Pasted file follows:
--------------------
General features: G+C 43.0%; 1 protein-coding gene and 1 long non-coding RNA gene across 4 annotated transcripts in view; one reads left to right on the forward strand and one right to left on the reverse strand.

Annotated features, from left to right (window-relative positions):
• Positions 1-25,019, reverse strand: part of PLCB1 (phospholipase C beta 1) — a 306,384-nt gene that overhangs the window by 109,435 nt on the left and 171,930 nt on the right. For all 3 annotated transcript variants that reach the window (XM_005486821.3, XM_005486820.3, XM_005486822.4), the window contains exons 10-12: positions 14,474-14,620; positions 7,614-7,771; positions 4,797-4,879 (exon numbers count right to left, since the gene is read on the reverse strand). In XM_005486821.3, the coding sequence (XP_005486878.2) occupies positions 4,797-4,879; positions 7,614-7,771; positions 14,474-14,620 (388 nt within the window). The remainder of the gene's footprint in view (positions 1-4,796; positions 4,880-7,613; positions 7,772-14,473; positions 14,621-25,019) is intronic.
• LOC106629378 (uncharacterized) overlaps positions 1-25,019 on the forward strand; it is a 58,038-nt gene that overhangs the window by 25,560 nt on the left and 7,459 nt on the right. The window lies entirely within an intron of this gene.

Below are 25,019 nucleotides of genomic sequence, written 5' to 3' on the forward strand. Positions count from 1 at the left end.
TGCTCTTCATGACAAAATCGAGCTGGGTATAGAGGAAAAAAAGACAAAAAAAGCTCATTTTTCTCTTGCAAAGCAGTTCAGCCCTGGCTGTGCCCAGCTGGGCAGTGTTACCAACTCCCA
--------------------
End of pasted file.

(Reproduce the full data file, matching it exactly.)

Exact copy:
General features: G+C 43.0%; 1 protein-coding gene and 1 long non-coding RNA gene across 4 annotated transcripts in view; one reads left to right on the forward strand and one right to left on the reverse strand.

Annotated features, from left to right (window-relative positions):
• Positions 1-25,019, reverse strand: part of PLCB1 (phospholipase C beta 1) — a 306,384-nt gene that overhangs the window by 109,435 nt on the left and 171,930 nt on the right. For all 3 annotated transcript variants that reach the window (XM_005486821.3, XM_005486820.3, XM_005486822.4), the window contains exons 10-12: positions 14,474-14,620; positions 7,614-7,771; positions 4,797-4,879 (exon numbers count right to left, since the gene is read on the reverse strand). In XM_005486821.3, the coding sequence (XP_005486878.2) occupies positions 4,797-4,879; positions 7,614-7,771; positions 14,474-14,620 (388 nt within the window). The remainder of the gene's footprint in view (positions 1-4,796; positions 4,880-7,613; positions 7,772-14,473; positions 14,621-25,019) is intronic.
• LOC106629378 (uncharacterized) overlaps positions 1-25,019 on the forward strand; it is a 58,038-nt gene that overhangs the window by 25,560 nt on the left and 7,459 nt on the right. The window lies entirely within an intron of this gene.

Below are 25,019 nucleotides of genomic sequence, written 5' to 3' on the forward strand. Positions count from 1 at the left end.
TGCTCTTCATGACAAAATCGAGCTGGGTATAGAGGAAAAAAAGACAAAAAAAGCTCATTTTTCTCTTGCAAAGCAGTTCAGCCCTGGCTGTGCCCAGCTGGGCAGTGTTACCAACTCCCA